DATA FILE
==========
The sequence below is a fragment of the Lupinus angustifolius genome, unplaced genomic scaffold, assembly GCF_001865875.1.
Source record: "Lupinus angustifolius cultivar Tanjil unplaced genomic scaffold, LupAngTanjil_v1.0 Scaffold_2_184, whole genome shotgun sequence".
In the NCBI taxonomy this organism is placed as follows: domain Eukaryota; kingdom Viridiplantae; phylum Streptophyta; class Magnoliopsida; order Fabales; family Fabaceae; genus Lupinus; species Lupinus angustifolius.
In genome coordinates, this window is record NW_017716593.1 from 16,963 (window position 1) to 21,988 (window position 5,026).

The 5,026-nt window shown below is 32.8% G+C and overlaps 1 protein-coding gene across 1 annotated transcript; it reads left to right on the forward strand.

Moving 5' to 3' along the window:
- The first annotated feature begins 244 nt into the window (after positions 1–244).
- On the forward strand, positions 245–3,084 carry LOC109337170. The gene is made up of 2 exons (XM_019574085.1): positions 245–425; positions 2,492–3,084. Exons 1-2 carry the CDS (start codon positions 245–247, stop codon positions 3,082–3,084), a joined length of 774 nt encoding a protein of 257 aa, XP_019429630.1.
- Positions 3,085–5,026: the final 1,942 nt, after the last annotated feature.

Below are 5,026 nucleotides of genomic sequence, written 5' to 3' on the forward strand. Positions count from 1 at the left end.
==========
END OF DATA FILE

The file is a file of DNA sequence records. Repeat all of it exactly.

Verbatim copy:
The sequence below is a fragment of the Lupinus angustifolius genome, unplaced genomic scaffold, assembly GCF_001865875.1.
Source record: "Lupinus angustifolius cultivar Tanjil unplaced genomic scaffold, LupAngTanjil_v1.0 Scaffold_2_184, whole genome shotgun sequence".
In the NCBI taxonomy this organism is placed as follows: domain Eukaryota; kingdom Viridiplantae; phylum Streptophyta; class Magnoliopsida; order Fabales; family Fabaceae; genus Lupinus; species Lupinus angustifolius.
In genome coordinates, this window is record NW_017716593.1 from 16,963 (window position 1) to 21,988 (window position 5,026).

The 5,026-nt window shown below is 32.8% G+C and overlaps 1 protein-coding gene across 1 annotated transcript; it reads left to right on the forward strand.

Moving 5' to 3' along the window:
- The first annotated feature begins 244 nt into the window (after positions 1–244).
- On the forward strand, positions 245–3,084 carry LOC109337170. The gene is made up of 2 exons (XM_019574085.1): positions 245–425; positions 2,492–3,084. Exons 1-2 carry the CDS (start codon positions 245–247, stop codon positions 3,082–3,084), a joined length of 774 nt encoding a protein of 257 aa, XP_019429630.1.
- Positions 3,085–5,026: the final 1,942 nt, after the last annotated feature.

Below are 5,026 nucleotides of genomic sequence, written 5' to 3' on the forward strand. Positions count from 1 at the left end.